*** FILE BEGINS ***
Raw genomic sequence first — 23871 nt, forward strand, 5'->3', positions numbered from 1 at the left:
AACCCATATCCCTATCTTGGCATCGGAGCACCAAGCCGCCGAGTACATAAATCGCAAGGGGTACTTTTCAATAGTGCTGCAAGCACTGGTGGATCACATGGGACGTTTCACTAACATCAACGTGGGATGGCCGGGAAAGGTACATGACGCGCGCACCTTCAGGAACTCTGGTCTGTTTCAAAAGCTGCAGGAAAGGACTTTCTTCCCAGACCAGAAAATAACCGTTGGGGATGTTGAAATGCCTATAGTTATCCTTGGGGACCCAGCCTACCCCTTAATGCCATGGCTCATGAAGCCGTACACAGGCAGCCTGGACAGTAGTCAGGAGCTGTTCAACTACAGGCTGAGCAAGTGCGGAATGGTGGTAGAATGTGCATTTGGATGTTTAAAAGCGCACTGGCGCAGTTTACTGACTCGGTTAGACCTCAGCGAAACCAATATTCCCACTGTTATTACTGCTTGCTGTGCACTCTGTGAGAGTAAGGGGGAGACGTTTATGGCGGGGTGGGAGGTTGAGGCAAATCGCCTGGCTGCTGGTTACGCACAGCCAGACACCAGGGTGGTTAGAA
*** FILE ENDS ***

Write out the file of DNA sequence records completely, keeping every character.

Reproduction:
Raw genomic sequence first — 23871 nt, forward strand, 5'->3', positions numbered from 1 at the left:
AACCCATATCCCTATCTTGGCATCGGAGCACCAAGCCGCCGAGTACATAAATCGCAAGGGGTACTTTTCAATAGTGCTGCAAGCACTGGTGGATCACATGGGACGTTTCACTAACATCAACGTGGGATGGCCGGGAAAGGTACATGACGCGCGCACCTTCAGGAACTCTGGTCTGTTTCAAAAGCTGCAGGAAAGGACTTTCTTCCCAGACCAGAAAATAACCGTTGGGGATGTTGAAATGCCTATAGTTATCCTTGGGGACCCAGCCTACCCCTTAATGCCATGGCTCATGAAGCCGTACACAGGCAGCCTGGACAGTAGTCAGGAGCTGTTCAACTACAGGCTGAGCAAGTGCGGAATGGTGGTAGAATGTGCATTTGGATGTTTAAAAGCGCACTGGCGCAGTTTACTGACTCGGTTAGACCTCAGCGAAACCAATATTCCCACTGTTATTACTGCTTGCTGTGCACTCTGTGAGAGTAAGGGGGAGACGTTTATGGCGGGGTGGGAGGTTGAGGCAAATCGCCTGGCTGCTGGTTACGCACAGCCAGACACCAGGGTGGTTAGAA